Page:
Trump campaign gearing up for legal challenge

MADISON (WKOW) -- On the third day of the recount of 2020 election results in Madison, the Dane County clerk said there were fewer objections, allowing the pace to pick up. Still, requests from a lawyer for the Trump campaign indicated the president's legal team was preparing to challenge the validity of more than 60,000 absentee votes in the county.

Dane County Clerk Scott McDonell said his biggest takeaway Sunday was having fewer objections to individual ballots throughout the day, allowing counters to get back on track to finish their tally of more than 340,000 ballots by the December 1 deadline.

"We have kind of worked out some of the rules of the game, developed some improvements on how we're processing them," McDonell said. "The number of objections has really dropped."

McDonell said early into the recount on Saturday, Trump observers objected ballots for reasons such as a voter not making a selection for president or ballots having a crease from being folded. McDonell said once the county's board of canvassers made clear such objections would not stand, the process moved more quickly.

"I think there was a learning curve for everybody and the ability to communicate to the observers, and there's a lot of them, it's hard to communicate," McDonell said. "What really is of interest has improved each day."

Early Sunday morning, Jim Troupis, a lawyer for the Trump campaign with an office in Middleton,sought out specific totalsfor the amount of voters who cast their ballots using early in-person voting. The board rejected a previous request from the campaign to throw out all of those ballots.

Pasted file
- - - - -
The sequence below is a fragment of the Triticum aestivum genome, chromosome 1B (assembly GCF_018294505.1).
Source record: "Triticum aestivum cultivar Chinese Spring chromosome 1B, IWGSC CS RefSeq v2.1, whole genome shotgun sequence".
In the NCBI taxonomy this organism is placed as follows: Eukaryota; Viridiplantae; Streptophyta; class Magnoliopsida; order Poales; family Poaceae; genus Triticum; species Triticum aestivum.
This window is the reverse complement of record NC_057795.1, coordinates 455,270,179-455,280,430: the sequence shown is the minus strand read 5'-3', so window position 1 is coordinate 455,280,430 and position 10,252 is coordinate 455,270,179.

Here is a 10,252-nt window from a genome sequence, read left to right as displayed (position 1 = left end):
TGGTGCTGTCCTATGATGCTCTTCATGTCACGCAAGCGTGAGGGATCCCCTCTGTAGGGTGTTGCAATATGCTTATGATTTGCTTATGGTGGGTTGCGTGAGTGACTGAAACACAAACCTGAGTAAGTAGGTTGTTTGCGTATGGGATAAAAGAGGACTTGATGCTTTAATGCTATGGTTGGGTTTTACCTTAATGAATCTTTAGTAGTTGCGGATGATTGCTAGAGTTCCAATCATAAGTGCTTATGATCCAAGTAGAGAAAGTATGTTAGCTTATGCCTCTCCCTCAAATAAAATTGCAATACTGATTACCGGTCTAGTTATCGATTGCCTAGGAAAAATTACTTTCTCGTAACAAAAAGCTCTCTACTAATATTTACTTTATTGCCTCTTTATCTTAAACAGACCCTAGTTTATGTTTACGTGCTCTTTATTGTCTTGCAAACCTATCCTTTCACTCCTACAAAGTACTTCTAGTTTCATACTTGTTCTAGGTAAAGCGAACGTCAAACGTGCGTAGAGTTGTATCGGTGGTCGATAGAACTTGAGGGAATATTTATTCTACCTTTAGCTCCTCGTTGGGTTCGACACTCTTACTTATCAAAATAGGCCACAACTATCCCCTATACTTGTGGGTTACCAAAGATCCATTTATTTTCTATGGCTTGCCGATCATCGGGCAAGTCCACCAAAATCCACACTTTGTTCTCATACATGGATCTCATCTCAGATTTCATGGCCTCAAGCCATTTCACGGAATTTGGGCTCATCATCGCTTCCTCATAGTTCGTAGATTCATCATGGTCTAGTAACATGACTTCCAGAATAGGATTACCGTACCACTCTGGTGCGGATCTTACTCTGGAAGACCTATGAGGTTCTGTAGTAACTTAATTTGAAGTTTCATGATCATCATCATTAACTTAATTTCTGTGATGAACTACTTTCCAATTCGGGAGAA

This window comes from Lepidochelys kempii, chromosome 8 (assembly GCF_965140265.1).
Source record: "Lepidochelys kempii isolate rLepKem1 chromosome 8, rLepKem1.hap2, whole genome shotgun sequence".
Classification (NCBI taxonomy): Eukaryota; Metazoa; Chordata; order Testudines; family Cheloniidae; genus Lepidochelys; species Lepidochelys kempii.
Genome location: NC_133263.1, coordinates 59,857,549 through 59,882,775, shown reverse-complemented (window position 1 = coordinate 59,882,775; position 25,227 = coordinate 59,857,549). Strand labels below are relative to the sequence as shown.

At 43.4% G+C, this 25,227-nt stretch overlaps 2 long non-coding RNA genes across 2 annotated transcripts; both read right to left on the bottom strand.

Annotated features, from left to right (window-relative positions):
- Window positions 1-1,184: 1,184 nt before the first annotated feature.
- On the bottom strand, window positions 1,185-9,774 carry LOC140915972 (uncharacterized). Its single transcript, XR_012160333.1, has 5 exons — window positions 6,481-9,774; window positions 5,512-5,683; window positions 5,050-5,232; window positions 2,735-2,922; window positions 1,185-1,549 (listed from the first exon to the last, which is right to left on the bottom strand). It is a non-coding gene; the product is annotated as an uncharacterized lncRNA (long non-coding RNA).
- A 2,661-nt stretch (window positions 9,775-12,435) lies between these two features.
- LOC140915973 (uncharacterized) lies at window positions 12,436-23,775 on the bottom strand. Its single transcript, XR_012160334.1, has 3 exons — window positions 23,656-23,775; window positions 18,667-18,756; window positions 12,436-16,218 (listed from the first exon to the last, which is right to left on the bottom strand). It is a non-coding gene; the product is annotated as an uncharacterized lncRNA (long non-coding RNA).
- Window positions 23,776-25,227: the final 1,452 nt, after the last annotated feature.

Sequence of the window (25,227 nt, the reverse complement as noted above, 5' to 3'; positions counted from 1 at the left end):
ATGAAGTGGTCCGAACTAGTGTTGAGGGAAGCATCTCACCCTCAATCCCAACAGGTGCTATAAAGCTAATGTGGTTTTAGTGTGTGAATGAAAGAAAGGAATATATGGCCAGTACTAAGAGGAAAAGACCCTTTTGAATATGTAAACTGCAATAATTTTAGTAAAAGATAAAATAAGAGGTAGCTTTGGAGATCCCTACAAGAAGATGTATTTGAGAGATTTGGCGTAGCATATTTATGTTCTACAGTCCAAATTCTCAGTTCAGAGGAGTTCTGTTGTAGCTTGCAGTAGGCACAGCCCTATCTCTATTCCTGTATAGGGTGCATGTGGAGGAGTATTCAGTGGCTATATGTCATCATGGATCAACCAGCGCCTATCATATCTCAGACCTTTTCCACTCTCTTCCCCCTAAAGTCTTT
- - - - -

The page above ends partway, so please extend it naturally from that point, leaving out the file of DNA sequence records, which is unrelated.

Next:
Troupis also sought data on how many voters mailed in absentee ballots but had no corresponding written request for an absentee ballot. The Trump campaign also wants to toss out the votes from those who identified as "indefinitely confined," which kept them from having to provide a photo ID.

"They're looking to toss out about 67,000 ballots in Dane County," McDonell said.

McDonell said Troupis' effort to collect the information indicated the campaign was considering going to court to invalidate those ballots. An attorney for the Biden campaign objected to Troupis' actions, saying his request amounted to prep work for a court case, something she said was inappropriate conduct during a recount.

McDonell said there were a "handful" of ballots drawn down, or tossed out, Saturday and Sunday because they did not have signatures on the envelope from the voter and/or the witness.

"We have seen some envelopes where the voter did not sign the outside of the envelope and yet it was open and counted -- you can't do that," McDonell said. "So we would draw down a ballot because we don't know whose ballot it was anymore at that point; they're all mixed together."

McDonell said there were about two ballots being rejected for every thousand or so through the first two days. President-elect Joe Biden had about 20,000 more votes in Wisconsin than President Trump when the recount began in Dane and Milwaukee counties.

"It'll add up to 40-50 (total ballots tossed out), maybe more," McDonell said. "But not enough to change any results of the election."

McDonell said counters had already finished some towns and villages, including Verona, by Sunday night. The City of Madison was the last municipality whose ballots are counted; McDonell said he was hopeful that count could begin Tuesday and be completed by next Sunday.

More at WKOW 27 News

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